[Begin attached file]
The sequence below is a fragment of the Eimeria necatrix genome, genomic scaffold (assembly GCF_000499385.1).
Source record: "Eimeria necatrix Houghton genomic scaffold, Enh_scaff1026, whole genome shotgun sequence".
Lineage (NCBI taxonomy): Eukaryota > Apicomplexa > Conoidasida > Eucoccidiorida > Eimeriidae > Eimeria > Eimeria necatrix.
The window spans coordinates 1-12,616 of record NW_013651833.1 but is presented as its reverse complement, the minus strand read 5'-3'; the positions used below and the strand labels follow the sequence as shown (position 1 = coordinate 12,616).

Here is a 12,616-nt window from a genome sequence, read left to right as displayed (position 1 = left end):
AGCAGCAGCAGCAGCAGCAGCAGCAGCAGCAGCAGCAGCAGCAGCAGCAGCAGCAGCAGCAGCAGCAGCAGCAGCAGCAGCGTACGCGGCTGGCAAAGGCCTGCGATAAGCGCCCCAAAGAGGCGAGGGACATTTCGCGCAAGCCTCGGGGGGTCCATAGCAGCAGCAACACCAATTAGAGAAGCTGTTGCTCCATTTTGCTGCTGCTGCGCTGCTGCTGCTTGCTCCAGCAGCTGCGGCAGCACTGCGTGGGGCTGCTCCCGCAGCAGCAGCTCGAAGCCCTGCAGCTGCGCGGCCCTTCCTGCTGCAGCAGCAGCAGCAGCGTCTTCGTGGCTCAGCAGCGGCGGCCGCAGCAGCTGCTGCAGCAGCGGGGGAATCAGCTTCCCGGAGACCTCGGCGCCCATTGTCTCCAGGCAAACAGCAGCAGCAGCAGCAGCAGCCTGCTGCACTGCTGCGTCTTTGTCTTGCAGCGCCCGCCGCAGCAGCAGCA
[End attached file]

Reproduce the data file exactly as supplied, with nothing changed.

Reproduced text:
The sequence below is a fragment of the Eimeria necatrix genome, genomic scaffold (assembly GCF_000499385.1).
Source record: "Eimeria necatrix Houghton genomic scaffold, Enh_scaff1026, whole genome shotgun sequence".
Lineage (NCBI taxonomy): Eukaryota > Apicomplexa > Conoidasida > Eucoccidiorida > Eimeriidae > Eimeria > Eimeria necatrix.
The window spans coordinates 1-12,616 of record NW_013651833.1 but is presented as its reverse complement, the minus strand read 5'-3'; the positions used below and the strand labels follow the sequence as shown (position 1 = coordinate 12,616).

Here is a 12,616-nt window from a genome sequence, read left to right as displayed (position 1 = left end):
AGCAGCAGCAGCAGCAGCAGCAGCAGCAGCAGCAGCAGCAGCAGCAGCAGCAGCAGCAGCAGCAGCAGCAGCAGCAGCAGCGTACGCGGCTGGCAAAGGCCTGCGATAAGCGCCCCAAAGAGGCGAGGGACATTTCGCGCAAGCCTCGGGGGGTCCATAGCAGCAGCAACACCAATTAGAGAAGCTGTTGCTCCATTTTGCTGCTGCTGCGCTGCTGCTGCTTGCTCCAGCAGCTGCGGCAGCACTGCGTGGGGCTGCTCCCGCAGCAGCAGCTCGAAGCCCTGCAGCTGCGCGGCCCTTCCTGCTGCAGCAGCAGCAGCAGCGTCTTCGTGGCTCAGCAGCGGCGGCCGCAGCAGCTGCTGCAGCAGCGGGGGAATCAGCTTCCCGGAGACCTCGGCGCCCATTGTCTCCAGGCAAACAGCAGCAGCAGCAGCAGCAGCCTGCTGCACTGCTGCGTCTTTGTCTTGCAGCGCCCGCCGCAGCAGCAGCA